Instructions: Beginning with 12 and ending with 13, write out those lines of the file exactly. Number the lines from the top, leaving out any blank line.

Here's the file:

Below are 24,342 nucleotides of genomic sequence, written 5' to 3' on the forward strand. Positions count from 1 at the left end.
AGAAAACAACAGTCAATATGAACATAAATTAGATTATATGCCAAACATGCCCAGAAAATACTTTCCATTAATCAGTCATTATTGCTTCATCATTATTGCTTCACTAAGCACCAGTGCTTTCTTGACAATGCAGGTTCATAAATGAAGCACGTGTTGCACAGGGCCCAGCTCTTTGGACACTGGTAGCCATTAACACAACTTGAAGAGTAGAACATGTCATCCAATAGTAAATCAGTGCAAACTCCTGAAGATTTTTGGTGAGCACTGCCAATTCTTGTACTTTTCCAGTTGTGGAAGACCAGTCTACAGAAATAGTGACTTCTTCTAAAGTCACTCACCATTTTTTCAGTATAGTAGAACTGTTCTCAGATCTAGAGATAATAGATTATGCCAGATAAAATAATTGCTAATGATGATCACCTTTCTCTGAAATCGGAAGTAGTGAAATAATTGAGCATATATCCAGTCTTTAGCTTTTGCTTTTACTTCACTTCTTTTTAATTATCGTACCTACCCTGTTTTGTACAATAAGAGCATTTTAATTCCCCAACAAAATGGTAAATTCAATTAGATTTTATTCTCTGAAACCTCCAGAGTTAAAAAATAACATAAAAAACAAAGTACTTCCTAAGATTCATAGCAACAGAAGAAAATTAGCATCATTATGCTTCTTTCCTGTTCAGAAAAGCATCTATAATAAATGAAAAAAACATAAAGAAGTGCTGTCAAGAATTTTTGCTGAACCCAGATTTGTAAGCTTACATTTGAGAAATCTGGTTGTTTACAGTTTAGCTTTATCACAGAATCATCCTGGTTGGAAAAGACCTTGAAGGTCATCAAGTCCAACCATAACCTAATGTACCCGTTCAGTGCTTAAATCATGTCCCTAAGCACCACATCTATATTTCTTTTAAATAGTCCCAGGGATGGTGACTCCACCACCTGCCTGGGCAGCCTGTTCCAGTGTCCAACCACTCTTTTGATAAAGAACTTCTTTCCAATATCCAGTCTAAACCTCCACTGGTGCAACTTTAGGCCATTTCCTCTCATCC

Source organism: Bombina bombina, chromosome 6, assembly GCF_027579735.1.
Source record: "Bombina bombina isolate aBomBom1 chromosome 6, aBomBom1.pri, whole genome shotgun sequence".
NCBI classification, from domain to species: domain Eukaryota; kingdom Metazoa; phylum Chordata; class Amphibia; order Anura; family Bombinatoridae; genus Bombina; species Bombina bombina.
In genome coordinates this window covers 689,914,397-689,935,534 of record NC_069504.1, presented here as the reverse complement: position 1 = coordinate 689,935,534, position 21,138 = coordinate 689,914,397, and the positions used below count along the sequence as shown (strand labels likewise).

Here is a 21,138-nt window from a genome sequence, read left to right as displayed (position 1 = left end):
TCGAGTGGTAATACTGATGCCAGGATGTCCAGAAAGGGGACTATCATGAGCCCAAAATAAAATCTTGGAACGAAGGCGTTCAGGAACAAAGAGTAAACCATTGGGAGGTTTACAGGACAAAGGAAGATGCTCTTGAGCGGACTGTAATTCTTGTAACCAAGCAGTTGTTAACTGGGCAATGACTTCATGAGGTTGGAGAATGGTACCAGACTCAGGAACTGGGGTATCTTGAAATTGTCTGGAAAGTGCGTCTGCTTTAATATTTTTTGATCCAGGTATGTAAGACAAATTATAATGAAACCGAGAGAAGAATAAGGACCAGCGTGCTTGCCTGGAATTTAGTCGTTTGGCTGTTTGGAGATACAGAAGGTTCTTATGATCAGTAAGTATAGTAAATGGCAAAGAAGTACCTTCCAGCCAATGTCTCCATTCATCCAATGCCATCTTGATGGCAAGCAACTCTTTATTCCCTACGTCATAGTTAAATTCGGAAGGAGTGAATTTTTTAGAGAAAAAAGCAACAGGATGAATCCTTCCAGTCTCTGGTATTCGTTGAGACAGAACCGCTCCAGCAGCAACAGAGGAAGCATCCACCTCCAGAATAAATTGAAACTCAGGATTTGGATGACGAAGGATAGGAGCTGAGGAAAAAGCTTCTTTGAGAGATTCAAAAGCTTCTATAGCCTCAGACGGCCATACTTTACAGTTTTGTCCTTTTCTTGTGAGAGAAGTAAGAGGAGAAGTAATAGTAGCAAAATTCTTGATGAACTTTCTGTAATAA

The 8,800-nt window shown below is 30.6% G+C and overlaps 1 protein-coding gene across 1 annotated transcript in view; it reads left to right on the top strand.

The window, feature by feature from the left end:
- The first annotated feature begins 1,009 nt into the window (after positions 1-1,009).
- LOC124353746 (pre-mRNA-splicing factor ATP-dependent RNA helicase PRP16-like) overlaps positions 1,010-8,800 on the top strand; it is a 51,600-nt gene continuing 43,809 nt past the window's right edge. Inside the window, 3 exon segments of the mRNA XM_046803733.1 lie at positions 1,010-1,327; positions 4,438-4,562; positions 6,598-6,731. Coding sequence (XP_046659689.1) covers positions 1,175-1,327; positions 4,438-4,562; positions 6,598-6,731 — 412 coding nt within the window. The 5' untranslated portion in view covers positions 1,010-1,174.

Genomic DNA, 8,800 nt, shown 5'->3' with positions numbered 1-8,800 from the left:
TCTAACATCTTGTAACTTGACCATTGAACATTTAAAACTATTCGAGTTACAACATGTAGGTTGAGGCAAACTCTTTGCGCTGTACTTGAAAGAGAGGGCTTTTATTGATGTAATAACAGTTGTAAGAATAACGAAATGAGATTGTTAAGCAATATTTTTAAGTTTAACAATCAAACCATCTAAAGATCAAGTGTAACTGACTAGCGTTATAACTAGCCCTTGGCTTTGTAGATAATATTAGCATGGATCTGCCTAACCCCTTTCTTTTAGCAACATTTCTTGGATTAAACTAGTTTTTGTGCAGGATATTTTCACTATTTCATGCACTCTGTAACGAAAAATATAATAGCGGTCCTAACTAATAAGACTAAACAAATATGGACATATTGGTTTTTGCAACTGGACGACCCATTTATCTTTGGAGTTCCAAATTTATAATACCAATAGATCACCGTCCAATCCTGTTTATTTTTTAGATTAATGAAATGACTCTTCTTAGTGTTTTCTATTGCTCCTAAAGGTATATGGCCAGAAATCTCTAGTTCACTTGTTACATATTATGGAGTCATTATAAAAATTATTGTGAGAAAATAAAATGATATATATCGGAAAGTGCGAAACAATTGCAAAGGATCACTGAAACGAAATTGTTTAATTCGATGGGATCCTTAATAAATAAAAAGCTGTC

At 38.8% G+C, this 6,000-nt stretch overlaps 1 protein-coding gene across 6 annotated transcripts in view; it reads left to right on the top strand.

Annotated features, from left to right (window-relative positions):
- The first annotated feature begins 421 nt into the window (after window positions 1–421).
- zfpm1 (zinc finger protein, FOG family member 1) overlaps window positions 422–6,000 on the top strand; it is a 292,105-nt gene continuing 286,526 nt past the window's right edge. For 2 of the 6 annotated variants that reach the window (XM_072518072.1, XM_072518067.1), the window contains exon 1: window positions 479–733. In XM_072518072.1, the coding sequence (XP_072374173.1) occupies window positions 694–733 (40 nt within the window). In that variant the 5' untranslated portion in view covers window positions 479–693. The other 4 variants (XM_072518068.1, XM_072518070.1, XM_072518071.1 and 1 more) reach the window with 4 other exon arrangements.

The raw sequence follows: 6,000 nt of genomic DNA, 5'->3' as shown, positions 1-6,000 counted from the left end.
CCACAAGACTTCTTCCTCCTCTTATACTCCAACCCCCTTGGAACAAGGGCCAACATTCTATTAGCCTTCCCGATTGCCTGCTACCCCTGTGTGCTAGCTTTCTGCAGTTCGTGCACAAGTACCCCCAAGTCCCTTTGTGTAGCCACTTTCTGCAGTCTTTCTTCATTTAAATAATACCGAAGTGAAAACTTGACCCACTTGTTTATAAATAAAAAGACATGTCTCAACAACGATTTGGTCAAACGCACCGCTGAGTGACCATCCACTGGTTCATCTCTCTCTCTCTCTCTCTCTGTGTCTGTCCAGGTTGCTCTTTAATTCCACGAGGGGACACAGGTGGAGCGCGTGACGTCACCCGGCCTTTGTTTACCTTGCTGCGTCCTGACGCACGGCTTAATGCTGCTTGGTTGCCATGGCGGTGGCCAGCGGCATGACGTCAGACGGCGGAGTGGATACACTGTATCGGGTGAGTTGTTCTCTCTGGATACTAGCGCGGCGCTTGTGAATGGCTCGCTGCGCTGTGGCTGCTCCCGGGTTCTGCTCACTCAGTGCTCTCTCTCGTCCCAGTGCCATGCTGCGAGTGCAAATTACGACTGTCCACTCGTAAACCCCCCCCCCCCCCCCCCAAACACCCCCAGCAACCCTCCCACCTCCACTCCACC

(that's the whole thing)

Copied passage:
- LOC124353746 (pre-mRNA-splicing factor ATP-dependent RNA helicase PRP16-like) overlaps positions 1,010-8,800 on the top strand; it is a 51,600-nt gene continuing 43,809 nt past the window's right edge. Inside the window, 3 exon segments of the mRNA XM_046803733.1 lie at positions 1,010-1,327; positions 4,438-4,562; positions 6,598-6,731. Coding sequence (XP_046659689.1) covers positions 1,175-1,327; positions 4,438-4,562; positions 6,598-6,731 — 412 coding nt within the window. The 5' untranslated portion in view covers positions 1,010-1,174.

Genomic DNA, 8,800 nt, shown 5'->3' with positions numbered 1-8,800 from the left: